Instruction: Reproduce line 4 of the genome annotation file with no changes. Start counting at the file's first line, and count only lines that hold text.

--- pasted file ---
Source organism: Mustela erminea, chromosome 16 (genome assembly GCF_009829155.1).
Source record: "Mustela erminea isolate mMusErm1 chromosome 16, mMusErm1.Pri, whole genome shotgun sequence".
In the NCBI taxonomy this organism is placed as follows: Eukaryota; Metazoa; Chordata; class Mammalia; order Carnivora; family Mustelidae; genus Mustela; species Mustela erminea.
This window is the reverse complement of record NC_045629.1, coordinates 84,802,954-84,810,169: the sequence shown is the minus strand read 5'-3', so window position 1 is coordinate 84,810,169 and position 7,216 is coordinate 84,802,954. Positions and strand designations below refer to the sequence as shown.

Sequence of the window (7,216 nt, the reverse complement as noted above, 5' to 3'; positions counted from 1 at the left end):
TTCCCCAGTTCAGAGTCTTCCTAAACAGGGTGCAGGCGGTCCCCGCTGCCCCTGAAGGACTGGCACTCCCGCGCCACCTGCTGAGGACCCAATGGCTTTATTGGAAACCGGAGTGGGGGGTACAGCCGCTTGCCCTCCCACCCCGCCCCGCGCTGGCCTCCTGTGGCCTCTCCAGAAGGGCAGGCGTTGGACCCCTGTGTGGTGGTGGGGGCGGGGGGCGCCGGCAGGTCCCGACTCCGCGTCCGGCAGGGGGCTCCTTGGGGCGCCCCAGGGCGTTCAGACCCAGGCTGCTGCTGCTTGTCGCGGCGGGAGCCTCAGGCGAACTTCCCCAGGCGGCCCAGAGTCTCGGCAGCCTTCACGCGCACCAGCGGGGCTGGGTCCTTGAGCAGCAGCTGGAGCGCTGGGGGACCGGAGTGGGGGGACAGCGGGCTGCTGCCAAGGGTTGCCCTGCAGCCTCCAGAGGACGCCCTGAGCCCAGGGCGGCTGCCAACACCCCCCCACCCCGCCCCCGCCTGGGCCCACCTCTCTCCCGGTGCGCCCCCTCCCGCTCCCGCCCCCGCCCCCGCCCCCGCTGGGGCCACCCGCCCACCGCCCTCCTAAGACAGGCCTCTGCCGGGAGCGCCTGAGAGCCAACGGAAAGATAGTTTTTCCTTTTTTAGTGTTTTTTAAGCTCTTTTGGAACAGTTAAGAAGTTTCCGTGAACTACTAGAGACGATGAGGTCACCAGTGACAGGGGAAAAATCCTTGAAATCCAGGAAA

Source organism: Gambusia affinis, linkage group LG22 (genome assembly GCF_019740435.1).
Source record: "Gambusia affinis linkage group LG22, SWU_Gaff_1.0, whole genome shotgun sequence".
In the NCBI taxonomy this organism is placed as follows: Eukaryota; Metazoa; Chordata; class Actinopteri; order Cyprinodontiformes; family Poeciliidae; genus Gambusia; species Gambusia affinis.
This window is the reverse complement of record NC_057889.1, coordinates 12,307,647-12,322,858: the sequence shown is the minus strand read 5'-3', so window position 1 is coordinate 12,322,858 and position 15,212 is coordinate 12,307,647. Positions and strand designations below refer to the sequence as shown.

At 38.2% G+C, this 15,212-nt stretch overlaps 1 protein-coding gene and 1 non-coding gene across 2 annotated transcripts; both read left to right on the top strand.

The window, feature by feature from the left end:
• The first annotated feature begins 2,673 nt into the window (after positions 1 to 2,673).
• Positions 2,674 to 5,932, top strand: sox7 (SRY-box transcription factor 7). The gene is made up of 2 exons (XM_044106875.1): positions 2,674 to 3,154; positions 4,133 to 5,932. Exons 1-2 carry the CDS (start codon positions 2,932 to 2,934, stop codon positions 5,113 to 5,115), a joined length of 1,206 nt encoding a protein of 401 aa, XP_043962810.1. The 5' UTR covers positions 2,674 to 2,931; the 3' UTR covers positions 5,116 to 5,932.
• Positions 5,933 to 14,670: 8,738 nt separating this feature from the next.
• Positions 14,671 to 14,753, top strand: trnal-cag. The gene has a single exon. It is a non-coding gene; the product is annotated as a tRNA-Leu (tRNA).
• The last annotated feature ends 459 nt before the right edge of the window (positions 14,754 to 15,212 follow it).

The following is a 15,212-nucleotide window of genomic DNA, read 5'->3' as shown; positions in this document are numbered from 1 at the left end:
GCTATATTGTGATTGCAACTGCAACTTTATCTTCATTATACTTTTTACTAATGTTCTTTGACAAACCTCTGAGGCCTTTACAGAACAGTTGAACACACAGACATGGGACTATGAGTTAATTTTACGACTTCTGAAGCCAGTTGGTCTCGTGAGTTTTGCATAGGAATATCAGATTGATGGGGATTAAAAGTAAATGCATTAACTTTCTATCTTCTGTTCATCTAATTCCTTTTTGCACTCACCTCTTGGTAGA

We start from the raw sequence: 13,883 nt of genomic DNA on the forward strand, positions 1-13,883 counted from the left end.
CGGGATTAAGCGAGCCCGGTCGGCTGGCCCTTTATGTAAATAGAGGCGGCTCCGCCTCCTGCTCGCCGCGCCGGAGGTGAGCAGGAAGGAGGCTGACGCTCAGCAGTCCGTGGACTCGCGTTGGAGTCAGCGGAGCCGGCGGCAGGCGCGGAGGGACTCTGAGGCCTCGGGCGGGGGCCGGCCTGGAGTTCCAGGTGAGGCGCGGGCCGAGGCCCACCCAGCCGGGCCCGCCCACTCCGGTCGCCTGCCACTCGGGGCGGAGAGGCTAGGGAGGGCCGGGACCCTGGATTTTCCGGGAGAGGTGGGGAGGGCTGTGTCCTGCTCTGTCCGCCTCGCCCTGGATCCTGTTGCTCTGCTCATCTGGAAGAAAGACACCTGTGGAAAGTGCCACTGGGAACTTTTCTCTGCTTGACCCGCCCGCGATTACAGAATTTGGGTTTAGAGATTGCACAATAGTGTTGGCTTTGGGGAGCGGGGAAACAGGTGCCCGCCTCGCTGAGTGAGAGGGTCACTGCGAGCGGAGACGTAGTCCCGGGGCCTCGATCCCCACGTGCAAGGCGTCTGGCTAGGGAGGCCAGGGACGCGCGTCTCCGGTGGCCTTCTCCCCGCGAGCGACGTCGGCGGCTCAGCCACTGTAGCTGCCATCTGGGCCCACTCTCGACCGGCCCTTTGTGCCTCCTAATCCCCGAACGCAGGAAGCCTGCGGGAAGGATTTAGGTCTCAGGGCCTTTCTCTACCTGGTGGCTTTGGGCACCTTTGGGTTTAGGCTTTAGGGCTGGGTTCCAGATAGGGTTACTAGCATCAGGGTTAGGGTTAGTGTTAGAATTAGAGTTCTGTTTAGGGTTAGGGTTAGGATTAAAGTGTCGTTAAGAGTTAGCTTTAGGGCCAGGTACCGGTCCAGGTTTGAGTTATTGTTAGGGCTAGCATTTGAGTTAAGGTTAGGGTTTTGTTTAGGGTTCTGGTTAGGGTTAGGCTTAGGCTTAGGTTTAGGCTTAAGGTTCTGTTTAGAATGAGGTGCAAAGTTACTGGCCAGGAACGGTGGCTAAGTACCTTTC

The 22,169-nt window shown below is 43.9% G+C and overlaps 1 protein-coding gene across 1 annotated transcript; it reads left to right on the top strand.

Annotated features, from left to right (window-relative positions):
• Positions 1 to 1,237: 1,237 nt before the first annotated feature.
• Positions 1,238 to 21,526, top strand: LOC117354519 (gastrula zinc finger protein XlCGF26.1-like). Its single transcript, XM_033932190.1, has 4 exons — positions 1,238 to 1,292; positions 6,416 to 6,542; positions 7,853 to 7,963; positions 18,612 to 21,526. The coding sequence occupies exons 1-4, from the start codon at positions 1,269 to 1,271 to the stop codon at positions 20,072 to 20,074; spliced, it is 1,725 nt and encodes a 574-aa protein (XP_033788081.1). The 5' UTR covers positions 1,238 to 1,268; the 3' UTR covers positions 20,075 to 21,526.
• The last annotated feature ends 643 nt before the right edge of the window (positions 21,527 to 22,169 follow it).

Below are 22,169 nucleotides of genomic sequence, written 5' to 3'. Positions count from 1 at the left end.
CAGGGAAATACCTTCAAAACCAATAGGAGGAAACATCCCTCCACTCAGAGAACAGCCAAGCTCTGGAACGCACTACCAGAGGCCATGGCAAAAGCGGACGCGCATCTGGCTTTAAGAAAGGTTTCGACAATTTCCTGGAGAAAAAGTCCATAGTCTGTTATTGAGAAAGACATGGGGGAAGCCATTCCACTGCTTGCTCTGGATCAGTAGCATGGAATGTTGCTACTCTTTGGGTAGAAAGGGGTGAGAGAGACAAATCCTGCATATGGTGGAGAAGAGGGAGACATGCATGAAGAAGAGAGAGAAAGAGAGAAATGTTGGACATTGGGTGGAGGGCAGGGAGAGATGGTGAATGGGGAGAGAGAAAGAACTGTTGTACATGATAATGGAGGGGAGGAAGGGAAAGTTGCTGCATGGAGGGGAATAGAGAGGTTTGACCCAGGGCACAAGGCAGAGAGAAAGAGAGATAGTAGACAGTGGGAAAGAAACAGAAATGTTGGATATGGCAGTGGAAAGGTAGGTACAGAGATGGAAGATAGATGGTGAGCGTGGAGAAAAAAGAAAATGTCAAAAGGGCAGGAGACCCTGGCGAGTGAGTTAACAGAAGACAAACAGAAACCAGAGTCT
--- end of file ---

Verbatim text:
This window is the reverse complement of record NC_045629.1, coordinates 84,802,954-84,810,169: the sequence shown is the minus strand read 5'-3', so window position 1 is coordinate 84,810,169 and position 7,216 is coordinate 84,802,954. Positions and strand designations below refer to the sequence as shown.